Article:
This statement was originally published on 24 February 2019 and updated on 27 February 2019 with some additional information about the testing undertaken and the disposal site.
Please attribute these comments to a Great Barrier Reef Marine Park Authority spokesperson:
“After a 60-day public comment period and a comprehensive assessment process, the Great Barrier Reef Marine Park Authority granted a 10-year permit to North Queensland Bulk Ports Corporation Ltd (NQBP) on the 23 January 2019 for maintenance dredging.
“Maintenance dredging is necessary to remove sediments that have built up in existing channels in order to maintain navigation depths and ensure vessels can safely and reliably access ports and marinas. Without maintenance dredging, the Marine Park is left at a greater risk from accidents or grounding impacts of stranded vessels.
“Sediment has naturally accumulated in the Port of Hay Point since maintenance dredging last occurred in 2010, including from cyclone Debbie. Most of the area requiring dredging is in the Port Exclusion Area. Only the departure channel is within the Marine Park.
“The material excavated as a result of maintenance dredging, known as spoil material, is already present in the ecosystem, is naturally-occurring and composed of silt/clay, sand and gravel.
“This material was sampled and tested for contaminants. The Marine Park Authority assessed the test results, which confirmed the material didn’t exceed acceptable levels outlined in national dredging guidelines and was suitable for disposal at sea.
"The permit allows North Queensland Bulk Ports to dispose of this sediment within a previously approved and defined dredge spoil disposal site
“The site is approximately 14.5 square kilometres in a 344,000 square kilometre Marine Park — in other words, the disposal site less than 0.1% of the Marine Park’s total area. The spoil material will not be disposed of on coral reefs.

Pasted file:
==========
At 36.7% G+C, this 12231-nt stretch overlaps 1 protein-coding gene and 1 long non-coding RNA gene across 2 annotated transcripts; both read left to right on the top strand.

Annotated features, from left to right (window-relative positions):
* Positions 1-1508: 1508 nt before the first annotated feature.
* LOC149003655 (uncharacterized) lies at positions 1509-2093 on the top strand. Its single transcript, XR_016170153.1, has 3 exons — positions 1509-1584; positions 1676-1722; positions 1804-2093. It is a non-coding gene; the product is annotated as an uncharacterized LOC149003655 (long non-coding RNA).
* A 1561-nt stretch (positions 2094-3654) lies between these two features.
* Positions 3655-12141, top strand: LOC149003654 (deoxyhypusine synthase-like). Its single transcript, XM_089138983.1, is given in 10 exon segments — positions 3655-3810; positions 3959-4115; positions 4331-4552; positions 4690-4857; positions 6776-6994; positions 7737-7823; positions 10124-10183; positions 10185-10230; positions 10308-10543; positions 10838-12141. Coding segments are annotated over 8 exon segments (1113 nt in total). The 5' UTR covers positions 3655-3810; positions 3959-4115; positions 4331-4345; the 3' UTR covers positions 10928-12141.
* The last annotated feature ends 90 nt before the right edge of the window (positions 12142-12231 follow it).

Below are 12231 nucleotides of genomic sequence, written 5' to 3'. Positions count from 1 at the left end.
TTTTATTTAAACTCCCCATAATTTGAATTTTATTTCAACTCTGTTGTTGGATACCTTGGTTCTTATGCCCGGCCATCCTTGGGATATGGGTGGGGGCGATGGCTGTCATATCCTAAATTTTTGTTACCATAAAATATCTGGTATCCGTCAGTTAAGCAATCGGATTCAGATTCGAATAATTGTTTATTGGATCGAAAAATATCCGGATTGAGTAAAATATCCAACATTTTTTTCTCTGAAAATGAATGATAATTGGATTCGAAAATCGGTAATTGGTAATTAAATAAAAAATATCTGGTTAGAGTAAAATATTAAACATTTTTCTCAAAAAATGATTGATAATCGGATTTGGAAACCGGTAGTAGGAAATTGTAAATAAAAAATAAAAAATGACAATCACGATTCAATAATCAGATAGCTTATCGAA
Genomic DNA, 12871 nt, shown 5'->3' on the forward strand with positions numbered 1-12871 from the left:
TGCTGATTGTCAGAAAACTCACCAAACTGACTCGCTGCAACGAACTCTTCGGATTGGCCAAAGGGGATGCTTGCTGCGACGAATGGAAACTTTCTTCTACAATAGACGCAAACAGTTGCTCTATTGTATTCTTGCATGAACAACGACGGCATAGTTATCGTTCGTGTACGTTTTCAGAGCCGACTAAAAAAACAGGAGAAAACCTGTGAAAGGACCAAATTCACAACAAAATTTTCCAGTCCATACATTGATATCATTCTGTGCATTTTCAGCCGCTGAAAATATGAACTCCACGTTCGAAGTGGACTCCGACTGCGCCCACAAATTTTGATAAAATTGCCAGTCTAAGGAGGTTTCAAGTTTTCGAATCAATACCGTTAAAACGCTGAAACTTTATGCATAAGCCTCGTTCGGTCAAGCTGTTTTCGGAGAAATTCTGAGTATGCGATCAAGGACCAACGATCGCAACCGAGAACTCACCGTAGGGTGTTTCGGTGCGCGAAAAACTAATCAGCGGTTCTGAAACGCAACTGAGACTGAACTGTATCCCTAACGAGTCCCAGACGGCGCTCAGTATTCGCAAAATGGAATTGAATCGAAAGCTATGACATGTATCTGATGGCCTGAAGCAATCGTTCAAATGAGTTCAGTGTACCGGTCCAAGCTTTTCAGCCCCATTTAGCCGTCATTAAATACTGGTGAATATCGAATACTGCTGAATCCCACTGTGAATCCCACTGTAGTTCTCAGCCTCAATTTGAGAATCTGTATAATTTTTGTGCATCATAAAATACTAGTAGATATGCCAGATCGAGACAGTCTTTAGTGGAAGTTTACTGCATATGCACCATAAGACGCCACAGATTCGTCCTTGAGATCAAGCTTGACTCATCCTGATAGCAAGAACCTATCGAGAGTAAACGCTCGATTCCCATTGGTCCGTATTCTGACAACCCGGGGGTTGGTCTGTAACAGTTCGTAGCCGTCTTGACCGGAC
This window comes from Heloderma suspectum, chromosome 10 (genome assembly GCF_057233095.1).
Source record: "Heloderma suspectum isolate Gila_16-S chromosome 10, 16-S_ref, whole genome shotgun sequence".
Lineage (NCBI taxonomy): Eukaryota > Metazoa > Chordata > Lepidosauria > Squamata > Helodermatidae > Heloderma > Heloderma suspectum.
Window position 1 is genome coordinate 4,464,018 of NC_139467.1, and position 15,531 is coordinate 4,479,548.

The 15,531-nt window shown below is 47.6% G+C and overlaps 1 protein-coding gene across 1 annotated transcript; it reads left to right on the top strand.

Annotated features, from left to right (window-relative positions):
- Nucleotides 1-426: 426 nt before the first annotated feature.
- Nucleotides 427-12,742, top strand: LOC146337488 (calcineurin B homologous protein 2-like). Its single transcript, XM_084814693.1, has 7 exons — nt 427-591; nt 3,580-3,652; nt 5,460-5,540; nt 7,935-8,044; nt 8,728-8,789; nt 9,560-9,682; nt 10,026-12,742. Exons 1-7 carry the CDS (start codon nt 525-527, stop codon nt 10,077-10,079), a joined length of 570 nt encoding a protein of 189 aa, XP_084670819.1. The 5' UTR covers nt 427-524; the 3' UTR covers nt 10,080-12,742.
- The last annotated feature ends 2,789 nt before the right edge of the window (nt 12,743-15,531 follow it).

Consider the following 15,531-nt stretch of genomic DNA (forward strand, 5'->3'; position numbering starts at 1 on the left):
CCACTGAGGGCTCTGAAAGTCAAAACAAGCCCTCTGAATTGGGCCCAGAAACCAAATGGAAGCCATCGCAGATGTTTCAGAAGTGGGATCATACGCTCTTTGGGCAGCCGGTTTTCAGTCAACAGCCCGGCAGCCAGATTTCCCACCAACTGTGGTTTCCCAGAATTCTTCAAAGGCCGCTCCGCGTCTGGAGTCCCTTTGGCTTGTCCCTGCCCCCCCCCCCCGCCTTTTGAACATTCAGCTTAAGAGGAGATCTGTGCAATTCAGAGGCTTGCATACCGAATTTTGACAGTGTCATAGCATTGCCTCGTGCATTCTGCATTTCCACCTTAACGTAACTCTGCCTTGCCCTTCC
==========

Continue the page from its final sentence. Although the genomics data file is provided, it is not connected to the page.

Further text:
“The assessment included a peer reviewed sediment analysis of NQBP’s proposal concluding that on-land disposal of the dredge material and reuse options were not viable because of the nature of the material.
“All applications for maintenance dredging and disposal of maintenance dredge material within the Marine Park undergo extensive assessment of any potential environmental, heritage, social and economic impacts.
"The assessment process for the Hay Point proposed maintenance dredging included a 60-day public consultation period from mid-June to mid-August 2018 – seven submissions were received.
"The specific process for assessing the permit application, statement of reasons and the assessment report is outlined on the Authority’s website.
“Maintenance dredging differs from capital dredging, which involves excavating previously undisturbed areas of seabed to expand or create new shipping channels, berths or swing basins. Capital dredge material cannot be disposed of within the Marine Park.
"In drafting the legislation which subsequently banned the disposal of capital dredge material in the Great Barrier Reef Marine Park in 2015, the Authority recognised the ongoing need for maintenance dredging at existing port and marina facilities – for the safety and protection of both the Marine Park as well as its users."
Great Barrier Reef Marine Park Authority
Media team | (07) 4750 0846 | email@example.com